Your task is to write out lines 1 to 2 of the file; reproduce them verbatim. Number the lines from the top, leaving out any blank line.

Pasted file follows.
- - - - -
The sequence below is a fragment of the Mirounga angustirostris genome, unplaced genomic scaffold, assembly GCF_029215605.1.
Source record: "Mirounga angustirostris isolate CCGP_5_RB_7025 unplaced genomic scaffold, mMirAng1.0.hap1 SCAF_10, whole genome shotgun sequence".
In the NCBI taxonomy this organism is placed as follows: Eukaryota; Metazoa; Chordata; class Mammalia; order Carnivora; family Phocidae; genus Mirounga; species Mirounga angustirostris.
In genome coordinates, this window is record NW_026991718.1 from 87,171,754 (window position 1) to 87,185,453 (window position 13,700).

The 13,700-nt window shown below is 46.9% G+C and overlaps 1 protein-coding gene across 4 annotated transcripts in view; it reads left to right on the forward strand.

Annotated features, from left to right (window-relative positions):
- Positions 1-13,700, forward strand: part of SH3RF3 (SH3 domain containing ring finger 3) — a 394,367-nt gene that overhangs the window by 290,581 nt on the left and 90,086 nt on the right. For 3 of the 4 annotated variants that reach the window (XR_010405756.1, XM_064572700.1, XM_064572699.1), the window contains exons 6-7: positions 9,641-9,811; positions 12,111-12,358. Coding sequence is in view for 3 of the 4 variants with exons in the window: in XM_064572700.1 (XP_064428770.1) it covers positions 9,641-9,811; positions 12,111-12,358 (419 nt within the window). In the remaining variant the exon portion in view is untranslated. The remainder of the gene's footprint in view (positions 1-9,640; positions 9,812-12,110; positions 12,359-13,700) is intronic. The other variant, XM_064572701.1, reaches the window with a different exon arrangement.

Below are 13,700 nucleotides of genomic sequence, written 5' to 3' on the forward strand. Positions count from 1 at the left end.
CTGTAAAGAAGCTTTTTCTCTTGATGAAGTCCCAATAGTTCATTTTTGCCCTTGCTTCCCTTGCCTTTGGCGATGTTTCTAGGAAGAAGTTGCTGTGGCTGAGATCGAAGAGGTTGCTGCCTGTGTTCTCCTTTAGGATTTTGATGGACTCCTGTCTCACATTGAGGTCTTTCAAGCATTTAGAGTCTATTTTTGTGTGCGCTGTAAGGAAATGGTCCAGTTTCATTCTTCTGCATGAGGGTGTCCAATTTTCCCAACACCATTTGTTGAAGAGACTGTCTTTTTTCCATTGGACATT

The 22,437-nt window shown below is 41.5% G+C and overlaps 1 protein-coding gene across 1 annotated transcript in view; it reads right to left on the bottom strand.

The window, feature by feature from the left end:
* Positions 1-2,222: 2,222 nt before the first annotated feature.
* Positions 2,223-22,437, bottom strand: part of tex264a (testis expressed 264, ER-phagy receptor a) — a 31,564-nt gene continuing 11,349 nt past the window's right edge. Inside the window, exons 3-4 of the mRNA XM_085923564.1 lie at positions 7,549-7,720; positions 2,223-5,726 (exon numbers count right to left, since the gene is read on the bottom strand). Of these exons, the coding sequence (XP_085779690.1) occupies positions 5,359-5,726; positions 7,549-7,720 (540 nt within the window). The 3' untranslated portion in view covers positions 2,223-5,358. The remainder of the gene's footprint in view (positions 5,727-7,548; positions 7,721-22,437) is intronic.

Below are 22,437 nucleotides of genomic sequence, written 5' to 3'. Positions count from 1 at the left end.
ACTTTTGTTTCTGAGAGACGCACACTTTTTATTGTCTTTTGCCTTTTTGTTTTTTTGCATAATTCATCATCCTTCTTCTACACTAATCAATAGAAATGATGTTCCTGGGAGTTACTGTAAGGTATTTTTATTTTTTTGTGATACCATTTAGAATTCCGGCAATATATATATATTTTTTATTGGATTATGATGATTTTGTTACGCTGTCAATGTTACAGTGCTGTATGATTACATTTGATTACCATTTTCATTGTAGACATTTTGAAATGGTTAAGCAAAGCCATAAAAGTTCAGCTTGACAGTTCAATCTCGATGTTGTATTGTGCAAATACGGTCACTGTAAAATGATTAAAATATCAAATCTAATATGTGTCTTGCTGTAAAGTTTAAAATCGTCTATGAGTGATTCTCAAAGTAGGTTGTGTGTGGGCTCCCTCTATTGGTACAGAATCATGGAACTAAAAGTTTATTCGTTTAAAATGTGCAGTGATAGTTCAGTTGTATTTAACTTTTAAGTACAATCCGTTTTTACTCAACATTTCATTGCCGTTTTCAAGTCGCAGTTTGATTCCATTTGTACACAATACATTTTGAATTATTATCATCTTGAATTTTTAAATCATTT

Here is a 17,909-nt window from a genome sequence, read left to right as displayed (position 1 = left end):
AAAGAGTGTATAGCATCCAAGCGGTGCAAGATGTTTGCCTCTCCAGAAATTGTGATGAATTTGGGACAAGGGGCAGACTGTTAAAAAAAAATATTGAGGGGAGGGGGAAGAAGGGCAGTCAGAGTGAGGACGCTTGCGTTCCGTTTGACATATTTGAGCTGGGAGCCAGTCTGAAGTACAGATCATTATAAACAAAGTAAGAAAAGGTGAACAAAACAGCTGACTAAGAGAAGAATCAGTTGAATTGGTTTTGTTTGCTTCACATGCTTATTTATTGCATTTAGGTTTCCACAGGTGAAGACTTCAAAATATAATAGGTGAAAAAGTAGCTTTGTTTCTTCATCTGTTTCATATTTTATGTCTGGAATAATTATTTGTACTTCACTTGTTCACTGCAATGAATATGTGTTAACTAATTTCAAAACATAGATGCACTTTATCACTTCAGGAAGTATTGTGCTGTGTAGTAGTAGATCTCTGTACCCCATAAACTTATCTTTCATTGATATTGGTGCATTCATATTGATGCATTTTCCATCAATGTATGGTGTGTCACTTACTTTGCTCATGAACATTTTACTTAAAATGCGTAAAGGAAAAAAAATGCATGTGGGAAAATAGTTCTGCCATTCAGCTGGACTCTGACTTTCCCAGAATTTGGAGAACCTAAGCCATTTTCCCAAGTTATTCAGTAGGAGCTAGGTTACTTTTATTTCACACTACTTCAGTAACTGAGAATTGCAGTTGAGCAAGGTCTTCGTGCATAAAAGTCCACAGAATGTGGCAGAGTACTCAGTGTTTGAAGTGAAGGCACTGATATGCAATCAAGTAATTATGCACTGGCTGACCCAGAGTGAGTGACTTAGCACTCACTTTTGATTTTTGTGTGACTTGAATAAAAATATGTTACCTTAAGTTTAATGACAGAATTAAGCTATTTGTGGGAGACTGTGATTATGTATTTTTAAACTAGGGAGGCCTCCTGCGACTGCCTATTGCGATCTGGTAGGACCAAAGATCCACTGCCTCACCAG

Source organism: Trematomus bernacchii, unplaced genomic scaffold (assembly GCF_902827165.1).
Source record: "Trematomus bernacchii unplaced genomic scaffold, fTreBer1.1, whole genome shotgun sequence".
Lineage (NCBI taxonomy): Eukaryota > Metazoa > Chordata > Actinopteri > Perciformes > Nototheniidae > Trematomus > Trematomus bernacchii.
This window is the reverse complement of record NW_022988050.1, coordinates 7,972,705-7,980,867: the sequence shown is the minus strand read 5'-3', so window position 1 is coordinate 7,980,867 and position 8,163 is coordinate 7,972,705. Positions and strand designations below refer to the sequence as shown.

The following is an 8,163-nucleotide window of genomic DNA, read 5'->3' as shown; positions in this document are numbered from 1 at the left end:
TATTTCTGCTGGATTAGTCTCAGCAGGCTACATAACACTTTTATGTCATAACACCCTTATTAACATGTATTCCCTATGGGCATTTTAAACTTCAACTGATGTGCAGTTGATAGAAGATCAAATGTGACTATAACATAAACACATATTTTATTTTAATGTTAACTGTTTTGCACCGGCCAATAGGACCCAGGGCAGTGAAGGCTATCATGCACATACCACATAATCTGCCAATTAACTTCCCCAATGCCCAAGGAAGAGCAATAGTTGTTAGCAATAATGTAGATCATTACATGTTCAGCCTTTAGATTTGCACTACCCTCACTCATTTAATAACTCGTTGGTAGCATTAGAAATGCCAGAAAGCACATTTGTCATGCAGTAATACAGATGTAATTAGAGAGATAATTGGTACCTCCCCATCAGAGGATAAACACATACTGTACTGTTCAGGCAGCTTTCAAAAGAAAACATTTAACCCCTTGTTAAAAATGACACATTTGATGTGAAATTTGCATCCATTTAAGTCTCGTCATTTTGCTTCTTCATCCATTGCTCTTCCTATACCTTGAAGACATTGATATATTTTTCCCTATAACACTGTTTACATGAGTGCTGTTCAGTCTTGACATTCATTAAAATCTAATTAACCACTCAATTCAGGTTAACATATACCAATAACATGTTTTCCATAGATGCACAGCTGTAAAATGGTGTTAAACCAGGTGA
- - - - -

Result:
The sequence below is a fragment of the Mirounga angustirostris genome, unplaced genomic scaffold, assembly GCF_029215605.1.
Source record: "Mirounga angustirostris isolate CCGP_5_RB_7025 unplaced genomic scaffold, mMirAng1.0.hap1 SCAF_10, whole genome shotgun sequence".